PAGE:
Hiking Is For Quitters
Y’all, these past few years have had me BURNT. OUT. But I know just what my tired soul needs (not more cowbell, although good guess): 2,200 miles of walking in the woods! You know what they say, nothing more rejuvenating than wearing your body to the absolute limit. So I put in my 2 weeks notice as a construction project manager, packed up my life in CA, and set off on this grand Appalachian adventure.
We All Fantasize About Quitting Our Jobs and Hitting the ‘Ole Dusty Trail, Right?
Whether that fantasy was about hiking the Appalachian Trail, Pacific Crest Trail, or some other long-distance trail – if you’ve ever felt a hankering for hiking when you were supposed to be diligently creating value for your corporate overlords, you know what I mean. The thoughts slowly creep in: “My job is a waste of time…” “Is this what I want to do every day for the rest of my life…?” “Wouldn’t I be happier hiking in the rain (or snow, or hail, or apocalyptic plague of locusts) right now…?”
Welp, I’m finally listening to that voice. I’m turning 30 this June, and I couldn’t bear the thought of spending that birthday continuing to complain about a job I despise. I grew up hiking in the Shenandoah’s, and always imagined I would attempt an AT thru-hike one day – what was I waiting for??
I know many people have had similar awakenings during COVID, and good for us, I say! Something so bleak has to be good for something. In my case, it brought into stark focus how unhappy I was arguing with general contractors all day – didn’t I want to be a writer? Wasn’t this job supposed to be a means to an end, so I could pursue my real dreams? It’s amazing how you can start a job with that mindset and keep yourself so busy, you don’t even feel the passage of 5 years. Meanwhile, I kept getting grumpier and more bitter. Yikes.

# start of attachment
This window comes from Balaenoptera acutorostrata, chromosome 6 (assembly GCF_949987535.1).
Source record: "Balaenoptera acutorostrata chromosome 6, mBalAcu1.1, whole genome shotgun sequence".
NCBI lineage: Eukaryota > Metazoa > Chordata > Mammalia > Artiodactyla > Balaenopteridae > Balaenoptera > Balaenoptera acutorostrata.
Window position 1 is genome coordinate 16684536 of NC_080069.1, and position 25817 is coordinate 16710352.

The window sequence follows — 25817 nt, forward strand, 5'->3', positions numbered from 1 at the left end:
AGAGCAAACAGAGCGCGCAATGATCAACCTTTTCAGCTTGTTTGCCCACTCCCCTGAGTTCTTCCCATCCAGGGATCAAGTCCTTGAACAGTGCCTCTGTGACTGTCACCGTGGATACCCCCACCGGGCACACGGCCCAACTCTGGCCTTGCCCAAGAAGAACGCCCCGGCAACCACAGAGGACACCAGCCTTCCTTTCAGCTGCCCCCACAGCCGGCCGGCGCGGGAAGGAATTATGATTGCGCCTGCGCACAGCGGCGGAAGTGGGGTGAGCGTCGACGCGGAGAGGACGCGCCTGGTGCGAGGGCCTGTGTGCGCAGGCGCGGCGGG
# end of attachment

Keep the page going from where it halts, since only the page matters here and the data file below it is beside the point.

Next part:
Let’s Start Over
So I’m getting back to the basics. Back to the goofiness and weirdness that makes me, me. No more white-knuckled 60+ hour workweeks. And when did I get so dang serious? That’s not me.
I’ve loved the world of words since I was but a wee lad, and I’ve always known that I wanted to be a writer. I studied English Literature and Philosophy in college, with that express purpose: to support myself through writing. But when the time came to strike out on my own, I withered under my fear of failure. In my OCD/perfectionist brain, if I wasn’t Hemingway, I was nothing. Worse still, I was sure I’d be stuck living with my parents forever as I slowly came to hate the oppressive gift of their continued emotional support and gentle encouragement to get a more “stable” job (yes, many people have it much, much worse). So I took a different path, one that I cared a hell of a lot less about, and focused on building wealth, not happiness.
But I’ve finally saved enough to feel comfortable quitting my corporate job. I’ve finally put in enough time doing something I hate to feel like I deserve to do something I love. I’m finally thru-hiking the Appalachian Trail.
It’s Nearly Time!
I’ve bought the last few pieces of gear and I’m tinkering with the setup. I’m biking/hiking/walking as much as I can and trying to pack on a few extra pounds before my body goes into starvation mode. I’m hugging my dog Alta and fiancé Emily as much as I can, knowing that I’ll soon be separated from their warm, furry bodies (Emily loves that one). My start date of Sunday, March 6th is registered with the Appalachian Trail Conservancy (ATC), and I could not be more excited and afraid – but I’d rather face my fears than flee from them.
If you like the cut of my jib, subscribe to follow along on my journey! I’ll be out there, singing loudly in the woods, meditating in low places, and peeing off of high places. If you’re on the trail, and you see me – say hi! Just don’t ask where all my hair went – that’s a story for another day.
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